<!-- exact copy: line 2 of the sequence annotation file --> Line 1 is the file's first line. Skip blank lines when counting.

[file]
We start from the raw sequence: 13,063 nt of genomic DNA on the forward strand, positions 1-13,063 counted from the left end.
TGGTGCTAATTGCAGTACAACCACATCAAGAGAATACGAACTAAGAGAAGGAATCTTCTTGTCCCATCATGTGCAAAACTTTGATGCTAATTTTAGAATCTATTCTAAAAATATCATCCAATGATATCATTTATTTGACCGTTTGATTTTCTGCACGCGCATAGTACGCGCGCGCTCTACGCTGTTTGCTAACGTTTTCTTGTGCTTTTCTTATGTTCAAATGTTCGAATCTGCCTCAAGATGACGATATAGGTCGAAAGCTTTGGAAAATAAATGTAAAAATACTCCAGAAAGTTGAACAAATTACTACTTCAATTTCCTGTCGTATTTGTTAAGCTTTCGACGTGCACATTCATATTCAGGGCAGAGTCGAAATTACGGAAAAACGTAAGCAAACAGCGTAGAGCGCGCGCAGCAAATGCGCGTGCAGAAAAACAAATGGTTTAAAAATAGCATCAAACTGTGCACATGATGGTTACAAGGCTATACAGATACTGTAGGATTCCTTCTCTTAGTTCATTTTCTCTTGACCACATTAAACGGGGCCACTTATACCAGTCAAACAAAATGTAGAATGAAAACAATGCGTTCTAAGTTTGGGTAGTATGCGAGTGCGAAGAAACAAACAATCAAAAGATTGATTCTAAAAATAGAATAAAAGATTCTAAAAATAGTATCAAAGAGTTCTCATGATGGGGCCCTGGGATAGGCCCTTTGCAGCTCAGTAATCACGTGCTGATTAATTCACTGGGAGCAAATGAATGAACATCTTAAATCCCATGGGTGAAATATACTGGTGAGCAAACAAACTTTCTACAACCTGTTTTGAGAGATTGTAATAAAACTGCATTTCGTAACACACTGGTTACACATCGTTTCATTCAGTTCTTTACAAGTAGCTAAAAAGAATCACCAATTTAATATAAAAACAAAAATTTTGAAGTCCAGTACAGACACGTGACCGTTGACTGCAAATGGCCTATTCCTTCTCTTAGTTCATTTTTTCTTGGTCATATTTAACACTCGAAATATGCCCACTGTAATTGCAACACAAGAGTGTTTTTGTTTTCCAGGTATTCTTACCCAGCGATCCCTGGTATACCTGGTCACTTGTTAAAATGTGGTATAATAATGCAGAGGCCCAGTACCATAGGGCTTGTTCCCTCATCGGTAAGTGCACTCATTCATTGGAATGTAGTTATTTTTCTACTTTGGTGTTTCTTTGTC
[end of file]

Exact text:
TGGTGCTAATTGCAGTACAACCACATCAAGAGAATACGAACTAAGAGAAGGAATCTTCTTGTCCCATCATGTGCAAAACTTTGATGCTAATTTTAGAATCTATTCTAAAAATATCATCCAATGATATCATTTATTTGACCGTTTGATTTTCTGCACGCGCATAGTACGCGCGCGCTCTACGCTGTTTGCTAACGTTTTCTTGTGCTTTTCTTATGTTCAAATGTTCGAATCTGCCTCAAGATGACGATATAGGTCGAAAGCTTTGGAAAATAAATGTAAAAATACTCCAGAAAGTTGAACAAATTACTACTTCAATTTCCTGTCGTATTTGTTAAGCTTTCGACGTGCACATTCATATTCAGGGCAGAGTCGAAATTACGGAAAAACGTAAGCAAACAGCGTAGAGCGCGCGCAGCAAATGCGCGTGCAGAAAAACAAATGGTTTAAAAATAGCATCAAACTGTGCACATGATGGTTACAAGGCTATACAGATACTGTAGGATTCCTTCTCTTAGTTCATTTTCTCTTGACCACATTAAACGGGGCCACTTATACCAGTCAAACAAAATGTAGAATGAAAACAATGCGTTCTAAGTTTGGGTAGTATGCGAGTGCGAAGAAACAAACAATCAAAAGATTGATTCTAAAAATAGAATAAAAGATTCTAAAAATAGTATCAAAGAGTTCTCATGATGGGGCCCTGGGATAGGCCCTTTGCAGCTCAGTAATCACGTGCTGATTAATTCACTGGGAGCAAATGAATGAACATCTTAAATCCCATGGGTGAAATATACTGGTGAGCAAACAAACTTTCTACAACCTGTTTTGAGAGATTGTAATAAAACTGCATTTCGTAACACACTGGTTACACATCGTTTCATTCAGTTCTTTACAAGTAGCTAAAAAGAATCACCAATTTAATATAAAAACAAAAATTTTGAAGTCCAGTACAGACACGTGACCGTTGACTGCAAATGGCCTATTCCTTCTCTTAGTTCATTTTTTCTTGGTCATATTTAACACTCGAAATATGCCCACTGTAATTGCAACACAAGAGTGTTTTTGTTTTCCAGGTATTCTTACCCAGCGATCCCTGGTATACCTGGTCACTTGTTAAAATGTGGTATAATAATGCAGAGGCCCAGTACCATAGGGCTTGTTCCCTCATCGGTAAGTGCACTCATTCATTGGAATGTAGTTATTTTTCTACTTTGGTGTTTCTTTGTC